Kerstin's cursing but Simon Cope(s)
It's parkrun pandemonium at Maidstone as runABC South reporter Alan Newman enjoys a 'quiet' Saturday morning with his wife Sue at their local event, as he explains...
We woke early, roused by the sound of a huge thunderclap – the starting pistol that signalled a new day and a further step towards normality in these uncertain post-Covid times. Today already felt different. It was 6:00am and parkrun was back in England after an absence of 70 Saturdays!
My wife Sue was first up and we enjoyed a light breakfast in bed. She had spent lockdown undergoing treatment for neck and throat cancer and we decided to volunteer for the return of our local Maidstone parkrun, as neither of us was feeling quite ready to participate as runners.
Our plan to cycle to the start was ditched in favour of the car as it was bucketing down. Then the Maidstone parkrun fairies intervened and the rain stopped just in time for the run. We were allocated the furthest points on the course to marshal; equipped with pink hi-viz vests, a defibrillator and first aid kit, plus a radio that was more walkie than talkie (as the battery was a bit like us – past its best) and we jogged to our posts to earn our joint 195th volunteer credits.
Milestones are big in the world of parkrun and one that stood out on Saturday was the 100th parkrun notched up by M75 Mel Paszkowski – a 25-minute runner (pictured above, arms aloft) who was determined to take his first opportunity to reach the ton after spending lockdown immobilised in a boot for two months, followed by two months of intensive physio for a ruptured achilles tendon. Mel walked the course in 46:12 with his mate Dave Thornby.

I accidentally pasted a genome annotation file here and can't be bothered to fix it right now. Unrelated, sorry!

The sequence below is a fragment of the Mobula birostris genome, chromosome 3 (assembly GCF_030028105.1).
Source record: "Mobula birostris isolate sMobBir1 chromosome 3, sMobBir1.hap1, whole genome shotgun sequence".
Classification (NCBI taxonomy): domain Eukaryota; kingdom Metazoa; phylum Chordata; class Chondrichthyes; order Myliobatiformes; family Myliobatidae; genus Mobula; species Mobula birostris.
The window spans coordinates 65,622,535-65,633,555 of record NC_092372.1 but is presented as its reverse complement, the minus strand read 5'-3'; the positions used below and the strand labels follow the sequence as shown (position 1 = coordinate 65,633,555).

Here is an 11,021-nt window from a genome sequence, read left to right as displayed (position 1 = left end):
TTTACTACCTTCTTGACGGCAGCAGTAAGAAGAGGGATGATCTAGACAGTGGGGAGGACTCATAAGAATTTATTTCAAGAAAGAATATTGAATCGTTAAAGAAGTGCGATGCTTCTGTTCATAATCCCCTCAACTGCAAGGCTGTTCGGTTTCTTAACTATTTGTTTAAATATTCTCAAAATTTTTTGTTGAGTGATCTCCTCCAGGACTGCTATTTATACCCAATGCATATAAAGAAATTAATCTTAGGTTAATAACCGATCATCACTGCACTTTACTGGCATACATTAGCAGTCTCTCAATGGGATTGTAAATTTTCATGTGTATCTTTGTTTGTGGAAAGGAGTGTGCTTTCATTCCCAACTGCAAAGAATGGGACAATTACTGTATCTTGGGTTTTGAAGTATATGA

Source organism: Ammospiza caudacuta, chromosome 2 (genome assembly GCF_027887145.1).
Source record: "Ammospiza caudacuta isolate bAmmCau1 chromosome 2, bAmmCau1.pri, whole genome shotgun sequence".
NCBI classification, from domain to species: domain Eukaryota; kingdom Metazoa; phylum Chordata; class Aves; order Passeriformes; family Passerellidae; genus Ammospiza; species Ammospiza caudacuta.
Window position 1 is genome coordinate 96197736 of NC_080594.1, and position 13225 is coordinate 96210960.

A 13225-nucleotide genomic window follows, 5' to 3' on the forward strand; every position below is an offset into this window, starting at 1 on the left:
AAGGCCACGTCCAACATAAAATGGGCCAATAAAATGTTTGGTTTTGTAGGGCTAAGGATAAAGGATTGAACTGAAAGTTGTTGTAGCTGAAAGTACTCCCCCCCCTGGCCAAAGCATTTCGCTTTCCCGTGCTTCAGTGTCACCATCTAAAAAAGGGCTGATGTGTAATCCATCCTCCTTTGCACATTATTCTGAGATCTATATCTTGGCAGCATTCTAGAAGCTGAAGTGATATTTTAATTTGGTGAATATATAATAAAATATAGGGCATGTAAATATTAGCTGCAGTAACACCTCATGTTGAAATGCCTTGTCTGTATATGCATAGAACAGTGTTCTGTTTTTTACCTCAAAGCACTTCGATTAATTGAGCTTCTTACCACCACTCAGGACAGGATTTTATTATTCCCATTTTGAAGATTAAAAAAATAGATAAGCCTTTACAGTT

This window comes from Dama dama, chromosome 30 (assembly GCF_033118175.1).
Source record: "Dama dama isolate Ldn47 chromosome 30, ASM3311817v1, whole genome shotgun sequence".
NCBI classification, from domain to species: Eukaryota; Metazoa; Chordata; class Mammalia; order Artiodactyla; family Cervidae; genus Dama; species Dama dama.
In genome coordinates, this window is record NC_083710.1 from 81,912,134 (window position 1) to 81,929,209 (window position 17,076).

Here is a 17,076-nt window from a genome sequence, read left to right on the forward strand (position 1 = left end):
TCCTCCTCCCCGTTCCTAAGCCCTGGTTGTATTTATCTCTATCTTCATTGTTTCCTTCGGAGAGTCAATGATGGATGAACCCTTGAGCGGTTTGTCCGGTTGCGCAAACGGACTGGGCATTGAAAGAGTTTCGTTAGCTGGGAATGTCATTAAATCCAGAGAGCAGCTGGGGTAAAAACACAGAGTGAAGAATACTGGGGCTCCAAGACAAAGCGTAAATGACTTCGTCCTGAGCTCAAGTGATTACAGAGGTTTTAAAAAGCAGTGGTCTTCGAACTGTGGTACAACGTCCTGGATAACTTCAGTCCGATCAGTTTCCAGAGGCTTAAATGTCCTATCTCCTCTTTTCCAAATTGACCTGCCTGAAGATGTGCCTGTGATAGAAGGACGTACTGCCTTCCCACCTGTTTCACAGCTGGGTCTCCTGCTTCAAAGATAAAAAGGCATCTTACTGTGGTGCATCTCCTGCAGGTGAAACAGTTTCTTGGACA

My marshal post was eventful. While directing runners onto and back off the 'wobbly' Blue Bridge into Whatman Park the leading lady, Kerstin Sung (Maidstone Harriers) slipped and fell heavily, cutting her knee. She had been literally flying in fifth overall at the time.
With runners passing me front and back; a dodgy radio in one hand and a mobile phone to the Run Director in the other, I was hugely relieved when Simon Cope, of the friendly Bacon Butty Brigade, stopped to offer his battlefield surgery skills to patch up the unfortunate Kerstin.
With Simon escorting the bloodied but unbowed Kerstin back to the finish and my incident report phoned through, I could finally relax and enjoy the many thank yous and Covid-compliant air high fives from grateful runners who were clearly delighted to be back in action after so long.
Thankfully, the defibrillator stayed in its rucksack, as 202 finished the 368th Maidstone parkrun in 1:07:22 behind lead runners Edward Hatfield (18:04) and Leona Franklin (21:36).
On our jog back to hand in our volunteer kit, Sue and I (pictured below) shared tales of friends we hadn't seen for ages who had wished Sue well in her return to health and of so many from the parkrun community who went out of their way to show their appreciation for our efforts, which made the early start so much more worthwhile.
We've missed you, parkrun, welcome back. But maybe we'll take the easier option and run next time!
Images courtesy Maidstone parkrun